Hope you all are overflowing with ideas and beaming with imagination. In this blog, we will tell you what is white balance and guide you on how to fix it in DaVinci Resolve using a minimalistic technique.
So firstly, what is white balance? The technique of removing or neutralizing color casts from your shots is known as ‘white balance’. As you can see from the image below, most sources of light have a color cast. While a camera captures a shot as it appears in real life—sometimes in neutral but other times with a warm, cool, magenta, or greenish color cast. Our eyes are quite adept at compensating for this in real time. But in the case of camera-captured data, white balance is required to produce a neutral image.
Many digital video creators fail to properly set the white balance, resulting in unflattering color shifts. Therefore, it is critical to use a proper white balance shot before taking it to the color grading process. In this blog, you’ll find out how to achieve a seamless white balance in DaVinci Resolve and why it matters if you want your shots to have true-to-life colors.
So, let’s begin then
Firstly, let us first take a commonly known approach, where creators will go to the parade scope and try to match the highlights by using the Gain wheel.
So, if we go ahead and try to match our RGB values just on the basis of adjusting highlights on the gain wheel, you will see we are getting a pretty good match in the parade scope and our image look better than earlier, but what is happening is that you have only fixed the highlights and not the ‘Midtones’ and the ‘Shadows’ of the shot where the color cast is still predominant.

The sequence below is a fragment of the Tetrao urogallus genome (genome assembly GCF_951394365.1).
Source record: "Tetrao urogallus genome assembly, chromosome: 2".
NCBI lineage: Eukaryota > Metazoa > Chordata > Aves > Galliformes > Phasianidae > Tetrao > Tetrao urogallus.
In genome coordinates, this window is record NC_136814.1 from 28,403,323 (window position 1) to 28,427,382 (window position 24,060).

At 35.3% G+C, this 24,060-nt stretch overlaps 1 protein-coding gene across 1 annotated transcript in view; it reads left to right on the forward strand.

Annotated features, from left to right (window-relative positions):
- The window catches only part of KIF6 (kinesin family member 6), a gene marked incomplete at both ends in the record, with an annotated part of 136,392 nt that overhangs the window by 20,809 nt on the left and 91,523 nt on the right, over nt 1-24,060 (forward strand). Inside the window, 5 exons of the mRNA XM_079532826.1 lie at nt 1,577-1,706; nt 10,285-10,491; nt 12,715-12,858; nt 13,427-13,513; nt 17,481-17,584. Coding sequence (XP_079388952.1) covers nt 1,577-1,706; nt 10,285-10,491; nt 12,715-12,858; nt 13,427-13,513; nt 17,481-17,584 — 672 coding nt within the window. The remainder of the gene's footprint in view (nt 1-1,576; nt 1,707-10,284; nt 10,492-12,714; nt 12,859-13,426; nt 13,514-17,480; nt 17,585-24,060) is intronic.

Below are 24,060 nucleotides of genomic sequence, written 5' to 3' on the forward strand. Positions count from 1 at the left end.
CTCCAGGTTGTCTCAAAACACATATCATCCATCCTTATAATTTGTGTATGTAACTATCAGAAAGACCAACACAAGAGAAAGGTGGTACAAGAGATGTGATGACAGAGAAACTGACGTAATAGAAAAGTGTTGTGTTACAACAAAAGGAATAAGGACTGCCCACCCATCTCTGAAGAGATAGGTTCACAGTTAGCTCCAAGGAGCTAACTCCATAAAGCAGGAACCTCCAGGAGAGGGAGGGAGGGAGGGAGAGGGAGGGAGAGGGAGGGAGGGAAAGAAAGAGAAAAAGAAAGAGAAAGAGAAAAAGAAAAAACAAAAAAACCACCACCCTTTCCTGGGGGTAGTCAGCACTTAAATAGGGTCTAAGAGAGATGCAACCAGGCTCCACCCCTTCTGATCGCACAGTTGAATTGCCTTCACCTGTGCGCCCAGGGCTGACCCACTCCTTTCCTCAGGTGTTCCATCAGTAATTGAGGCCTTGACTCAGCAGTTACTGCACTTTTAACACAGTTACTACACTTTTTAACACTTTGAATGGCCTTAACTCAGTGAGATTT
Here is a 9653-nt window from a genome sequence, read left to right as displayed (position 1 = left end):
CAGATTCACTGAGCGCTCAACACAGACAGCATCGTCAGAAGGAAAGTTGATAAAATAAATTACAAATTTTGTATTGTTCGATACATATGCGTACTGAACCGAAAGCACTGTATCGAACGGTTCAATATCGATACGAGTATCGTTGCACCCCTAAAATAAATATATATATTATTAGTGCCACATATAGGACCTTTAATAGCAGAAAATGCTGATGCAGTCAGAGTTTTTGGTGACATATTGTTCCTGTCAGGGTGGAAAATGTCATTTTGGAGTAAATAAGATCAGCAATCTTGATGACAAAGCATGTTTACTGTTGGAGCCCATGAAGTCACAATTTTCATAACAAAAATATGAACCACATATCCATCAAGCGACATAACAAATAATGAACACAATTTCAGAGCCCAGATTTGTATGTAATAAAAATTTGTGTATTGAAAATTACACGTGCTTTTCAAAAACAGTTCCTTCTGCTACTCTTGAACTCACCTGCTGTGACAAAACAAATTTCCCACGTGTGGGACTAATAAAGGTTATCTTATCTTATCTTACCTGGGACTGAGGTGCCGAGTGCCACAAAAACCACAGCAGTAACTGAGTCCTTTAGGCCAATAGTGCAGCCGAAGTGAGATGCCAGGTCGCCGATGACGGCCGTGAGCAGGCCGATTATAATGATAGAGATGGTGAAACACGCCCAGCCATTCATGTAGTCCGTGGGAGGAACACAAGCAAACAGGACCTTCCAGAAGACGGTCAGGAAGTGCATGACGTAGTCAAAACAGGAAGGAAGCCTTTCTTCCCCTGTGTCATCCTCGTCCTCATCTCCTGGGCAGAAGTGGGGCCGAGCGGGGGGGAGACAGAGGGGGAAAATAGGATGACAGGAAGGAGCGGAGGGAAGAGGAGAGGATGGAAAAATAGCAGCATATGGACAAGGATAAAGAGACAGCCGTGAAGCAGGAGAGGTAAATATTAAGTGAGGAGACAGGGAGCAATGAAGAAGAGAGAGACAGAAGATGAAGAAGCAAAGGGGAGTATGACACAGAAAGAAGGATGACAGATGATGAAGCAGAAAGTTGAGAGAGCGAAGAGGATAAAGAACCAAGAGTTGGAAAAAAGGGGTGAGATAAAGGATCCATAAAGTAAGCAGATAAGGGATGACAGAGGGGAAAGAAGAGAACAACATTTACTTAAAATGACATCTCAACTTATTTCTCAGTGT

To fix this issue, we will use our minimalistic technique by resetting the white balance node and clicking on the ‘Vectorscope’. Here we are going to try a unique approach to white balance the shot and instead of using Lift, Gamma, or Gain wheel, we will just use ‘OFFSET WHEEL’ to try and fix the white balance.
In the vectorscope, you will notice that the shot’s white balance signal has shifted significantly to the red, yellow, and green spectrums and is no longer in the center of our vector scope. So, we’ll just bring the white balance signal to the center portion of our vector scope by using the offset wheel.
As soon as you do this, you will notice that our image looks way better as compared to our previous approach. To witness a better understanding of the application, we will compare our white balanced shot obtained through the Offset tool with the shot that was obtained through the Gain tool.
As you can see there was a huge cast of green in our midtones especially the whites around the doors of the train and the skin tone also looked a bit desaturated when we tried to set the White balance using only the Gain approach. This is the perfect example of how you should always start with the offset wheel to achieve a perfect white balance on your shot rather than using the Lift, Gamma, and Gain wheel.
Let us apply this technique to the other shots and see the results. As you can see in this shot, the signal in the vectorscope is heavily shifted towards blue and cyan, and to balance it out, we are just going to shift it to yellow and red in our offset wheel.
Now you can see a perfectly balanced shot. Taking another shot at the timeline, you will notice that there is a huge blue and magenta cast on it.
To fix this we simply will go ahead and pull the white balance signal a little towards the yellow and that’s it, there you have it! a perfectly white-balanced shot.
This is a far superior method for balancing your whites in the shot and achieving more accurate colors. Note that balancing your whites is critical, and one of the reasons to balance your shots before proceeding to the color grading process is that if upstream of your grading process you try to make a skin selection or any other type of selection, you need well-balanced footage to pick those colors so that the selection is smooth and you can do advanced color grading on the shot.
We hope our blog helps you to discover your creative inspiration. So, until the next blog, find inspiration, make something great, contribute to the world’s beauty, and don’t forget to subscribe to and follow Colorist factory’s YouTube and Instagram pages.